At the September 16 Marco Island City Council meeting, Board Chairman Erik Brechnitz suggested that council place on the agenda of an upcoming meeting a discussion regarding a possible recreational marijuana ordinance. That conversation would involve creating an appropriate city ordinance and amendment to the Land Development Code, which would prohibit the sale of recreational marijuana within the city.
On June 16, 2014, Governor Rick Scott signed Senate Bill 1030, which is now known as the “Compassionate Medical Cannabis Act.” However, Collier County and the City of Naples have never approved the licensing of dispensaries, which is their right. The City of Marco Island is the only such outlet within the county for medical marijuana, should a dispensary be constructed. That may all change in 2020 after the November elections when new commissioners take their seats in Collier County.
Residents of Marco and the adjoining Collier County areas came forward to support the proposed referendum to allow medical dispensaries on Marco Island. They pleaded with councilors to provide them some relief from having to travel into Lee County to acquire their needed supplies.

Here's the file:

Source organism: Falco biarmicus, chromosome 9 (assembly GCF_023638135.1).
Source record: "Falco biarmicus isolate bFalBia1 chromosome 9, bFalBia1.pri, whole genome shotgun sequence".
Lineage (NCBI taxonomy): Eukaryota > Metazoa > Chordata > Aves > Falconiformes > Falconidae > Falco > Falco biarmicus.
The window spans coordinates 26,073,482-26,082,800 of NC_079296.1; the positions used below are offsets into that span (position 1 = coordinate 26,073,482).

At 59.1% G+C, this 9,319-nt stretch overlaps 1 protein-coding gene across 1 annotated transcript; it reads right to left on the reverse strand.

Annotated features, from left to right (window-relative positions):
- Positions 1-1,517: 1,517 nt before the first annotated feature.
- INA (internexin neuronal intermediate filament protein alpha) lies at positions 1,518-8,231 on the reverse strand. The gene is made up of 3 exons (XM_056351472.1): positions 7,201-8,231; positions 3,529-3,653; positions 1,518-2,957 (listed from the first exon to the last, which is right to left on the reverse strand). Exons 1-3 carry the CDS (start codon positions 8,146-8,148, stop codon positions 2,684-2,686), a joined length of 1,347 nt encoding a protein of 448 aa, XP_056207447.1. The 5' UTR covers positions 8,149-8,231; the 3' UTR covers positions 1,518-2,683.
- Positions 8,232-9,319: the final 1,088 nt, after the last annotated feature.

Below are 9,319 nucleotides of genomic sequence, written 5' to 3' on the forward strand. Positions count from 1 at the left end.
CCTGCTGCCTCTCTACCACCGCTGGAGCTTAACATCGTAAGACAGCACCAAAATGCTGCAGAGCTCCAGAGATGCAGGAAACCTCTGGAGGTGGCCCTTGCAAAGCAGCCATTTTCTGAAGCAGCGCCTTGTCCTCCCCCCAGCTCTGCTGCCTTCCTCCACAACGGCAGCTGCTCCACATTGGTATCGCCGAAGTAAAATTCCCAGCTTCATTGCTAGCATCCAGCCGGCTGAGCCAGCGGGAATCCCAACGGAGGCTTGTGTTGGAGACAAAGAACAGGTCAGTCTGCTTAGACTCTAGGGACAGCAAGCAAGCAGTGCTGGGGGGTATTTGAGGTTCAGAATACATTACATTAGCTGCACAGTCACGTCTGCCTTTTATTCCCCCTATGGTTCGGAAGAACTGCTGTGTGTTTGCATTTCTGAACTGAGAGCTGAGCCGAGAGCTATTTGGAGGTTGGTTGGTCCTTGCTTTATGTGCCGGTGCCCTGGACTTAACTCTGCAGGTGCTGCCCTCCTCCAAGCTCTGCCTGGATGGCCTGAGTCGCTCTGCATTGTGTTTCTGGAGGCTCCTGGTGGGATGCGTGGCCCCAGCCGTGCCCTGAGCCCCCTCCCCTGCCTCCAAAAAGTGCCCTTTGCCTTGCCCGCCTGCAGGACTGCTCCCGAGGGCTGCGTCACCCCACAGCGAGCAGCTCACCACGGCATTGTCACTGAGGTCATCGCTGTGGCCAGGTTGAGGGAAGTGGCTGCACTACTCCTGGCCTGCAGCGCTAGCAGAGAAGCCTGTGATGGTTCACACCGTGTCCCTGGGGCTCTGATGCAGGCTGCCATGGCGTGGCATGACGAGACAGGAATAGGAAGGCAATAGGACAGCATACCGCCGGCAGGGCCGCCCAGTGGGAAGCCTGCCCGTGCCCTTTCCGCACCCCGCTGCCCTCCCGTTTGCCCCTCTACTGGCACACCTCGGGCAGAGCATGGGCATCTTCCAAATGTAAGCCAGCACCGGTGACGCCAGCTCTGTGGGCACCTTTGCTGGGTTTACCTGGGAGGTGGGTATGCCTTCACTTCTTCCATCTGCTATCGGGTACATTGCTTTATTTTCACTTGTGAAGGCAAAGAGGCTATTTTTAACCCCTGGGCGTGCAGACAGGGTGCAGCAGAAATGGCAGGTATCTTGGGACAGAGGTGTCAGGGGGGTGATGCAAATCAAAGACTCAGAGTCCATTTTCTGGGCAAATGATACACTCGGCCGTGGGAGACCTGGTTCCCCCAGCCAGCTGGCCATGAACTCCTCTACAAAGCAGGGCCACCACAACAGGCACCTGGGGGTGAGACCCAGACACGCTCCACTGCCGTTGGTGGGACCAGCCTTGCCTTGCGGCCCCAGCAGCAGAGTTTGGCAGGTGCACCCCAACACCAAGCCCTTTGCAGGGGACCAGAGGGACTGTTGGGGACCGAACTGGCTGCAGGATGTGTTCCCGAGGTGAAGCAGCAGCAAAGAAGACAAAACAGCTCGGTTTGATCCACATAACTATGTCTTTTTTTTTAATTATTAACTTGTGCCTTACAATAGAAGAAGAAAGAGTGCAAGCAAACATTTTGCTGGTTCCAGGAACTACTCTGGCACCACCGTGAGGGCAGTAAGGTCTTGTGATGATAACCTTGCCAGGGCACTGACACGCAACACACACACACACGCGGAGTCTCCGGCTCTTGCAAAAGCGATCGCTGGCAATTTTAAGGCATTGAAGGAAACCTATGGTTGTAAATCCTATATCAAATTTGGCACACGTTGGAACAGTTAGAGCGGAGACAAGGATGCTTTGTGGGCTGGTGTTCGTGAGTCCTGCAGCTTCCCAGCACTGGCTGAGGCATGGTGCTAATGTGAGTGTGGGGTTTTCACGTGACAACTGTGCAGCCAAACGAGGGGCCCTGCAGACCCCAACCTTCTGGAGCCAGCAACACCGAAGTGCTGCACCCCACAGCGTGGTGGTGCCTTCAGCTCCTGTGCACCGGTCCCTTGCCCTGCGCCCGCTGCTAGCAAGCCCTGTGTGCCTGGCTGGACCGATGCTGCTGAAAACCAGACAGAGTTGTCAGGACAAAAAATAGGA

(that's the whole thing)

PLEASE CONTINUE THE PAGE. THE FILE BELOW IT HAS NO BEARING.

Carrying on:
Proponents of the sale of medical marijuana on council passed a 5-2 vote to allow medical marijuana dispensaries on the island earlier this year. The banning of recreational marijuana would not impact that vote or prohibit a potential dispensary on the island for medical marijuana. Councilors Brechnitz and Howard Reed opposed the legislation allowing dispensaries.
After the June vote to allow medical dispensaries on the island, a group of concerned citizens formed a political action committee to have their voices heard during a time period when more residents are in town, and not traveling during the summer months. Their desire is to hold a binding referendum which would approve banning the sale of recreational marijuana on Marco Island.
Board Chairman Erik Brechnitz prefaced his remarks for a conversation on the issue and possibly have council pass an appropriate City Ordinance and amendment to the Land Development Code. That legislation would prohibit the sale of recreational marijuana within the city.
“My desire here is to avoid another fractious debate within our community that would serve as a distraction during the next year ahead of us and sidetrack the good work that needs to be done,” said Brechnitz.
“Should the board choose not to do that, than I am sure the citizen committee will push forward, which is their right,” concluded Brechnitz.